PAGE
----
|10 August 1780|
|Part of the American Revolutionary War|
The action between HMS Flora & the French frigate Nymphe off Ushant on 10th August, 1780 by Dominic Serres
|Commanders and leaders|
|William Williams||Charles-Marie du Rumain (DOW)|
|1 frigate 36 gun||1 frigate 32 gun|
|Casualties and losses|
|9 killed & 17 wounded|| 1 frigate captured,|
The action of 10 August 1780 was a minor naval engagement that took place off Brest during the American Revolutionary War between a Royal Navy frigate and a French Navy frigate.This was the first engagement thought to involve the use of the carronade.
The 36-gun frigate HMS Flora (1780) under Captain William Williams was patrolling off Ushant not far from Brest on the afternoon of 10 August 1780. Flora, as well as her nominal armament also carried six recently-introduced 18-pounder carronades.
Through the haze she sighted two vessels, a square-rigged vessel and a cutter, about four miles away. As Flora approached, the cutter edged away, while the square-rigged vessel waited, accepted battle.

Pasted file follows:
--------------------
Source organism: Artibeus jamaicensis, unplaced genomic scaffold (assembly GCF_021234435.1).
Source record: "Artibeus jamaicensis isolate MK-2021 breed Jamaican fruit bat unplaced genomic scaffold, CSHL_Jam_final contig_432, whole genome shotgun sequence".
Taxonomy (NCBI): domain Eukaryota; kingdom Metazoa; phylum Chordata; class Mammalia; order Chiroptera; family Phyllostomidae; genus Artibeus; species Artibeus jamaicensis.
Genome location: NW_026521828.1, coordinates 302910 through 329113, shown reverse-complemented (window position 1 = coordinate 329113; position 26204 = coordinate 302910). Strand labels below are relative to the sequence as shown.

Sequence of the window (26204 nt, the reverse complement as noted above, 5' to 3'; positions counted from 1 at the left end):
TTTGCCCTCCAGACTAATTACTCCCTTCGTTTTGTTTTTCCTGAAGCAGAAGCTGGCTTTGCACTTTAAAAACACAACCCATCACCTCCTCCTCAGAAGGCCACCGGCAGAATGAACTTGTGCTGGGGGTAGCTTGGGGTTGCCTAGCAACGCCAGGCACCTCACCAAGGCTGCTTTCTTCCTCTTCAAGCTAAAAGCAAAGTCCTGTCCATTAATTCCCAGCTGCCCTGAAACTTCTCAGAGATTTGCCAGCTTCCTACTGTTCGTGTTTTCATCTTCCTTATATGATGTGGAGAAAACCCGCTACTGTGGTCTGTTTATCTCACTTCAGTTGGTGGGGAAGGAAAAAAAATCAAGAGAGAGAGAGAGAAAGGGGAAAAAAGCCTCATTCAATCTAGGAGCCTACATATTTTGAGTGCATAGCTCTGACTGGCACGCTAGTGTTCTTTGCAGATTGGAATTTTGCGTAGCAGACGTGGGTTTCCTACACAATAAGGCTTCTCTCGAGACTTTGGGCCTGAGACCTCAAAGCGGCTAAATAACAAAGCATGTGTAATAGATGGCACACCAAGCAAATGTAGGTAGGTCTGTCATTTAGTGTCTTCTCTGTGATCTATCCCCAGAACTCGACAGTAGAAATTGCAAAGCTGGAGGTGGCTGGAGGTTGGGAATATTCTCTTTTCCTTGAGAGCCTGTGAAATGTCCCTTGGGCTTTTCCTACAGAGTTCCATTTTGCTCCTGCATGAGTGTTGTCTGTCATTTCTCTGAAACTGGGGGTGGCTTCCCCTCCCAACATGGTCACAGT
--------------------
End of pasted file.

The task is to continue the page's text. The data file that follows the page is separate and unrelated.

When the two ships were within two cables length the French ship raised her colours and opened fire. 's crew repulsed the attempt. An explosion of a box of cartridges aboard the Frenchman added further to the carnage. Flora's crew then boarded the French vessel and within moments the French vessel struck. She proved to be the frigate La Nymphe, pierced for 40 guns, but mounting only 32, and commanded by the Chevalier Charles-Marie de Trolong du Rumain, who died that evening of his wounds with command being passed to Lieutenant Pennandref de Keranstret.Moving in, for over an hour the two frigates battered each other relentlessly; Flora being much cut up, moved closer in which the carronades were able to sweep the decks of the French ship with grapeshot. After another 15 minutes the French abandoned their guns and attempted to board, but Flora
Flora's guns were heavier, 18- and 9-pounders, against the French ship's 12- and 6-pounders. The effect of the new carronades on Flora is reflected in the number of casualties; 9 killed and 17 wounded on Flora out of a crew of 259, and 55 killed and 81 wounded aboard La Nymphe, from a crew of 291. Nymphe was transferred into the Royal Navy (as HMS Nymphe) the following March after repairs at Portsmouth Dockyard.
In the aftermath of La Nymphe being taken by Flora, the Navy Board quickly became enamoured of the carronade and the weapon’s effectiveness in combat. As a result they were soon mounted on many Royal Navy ships.
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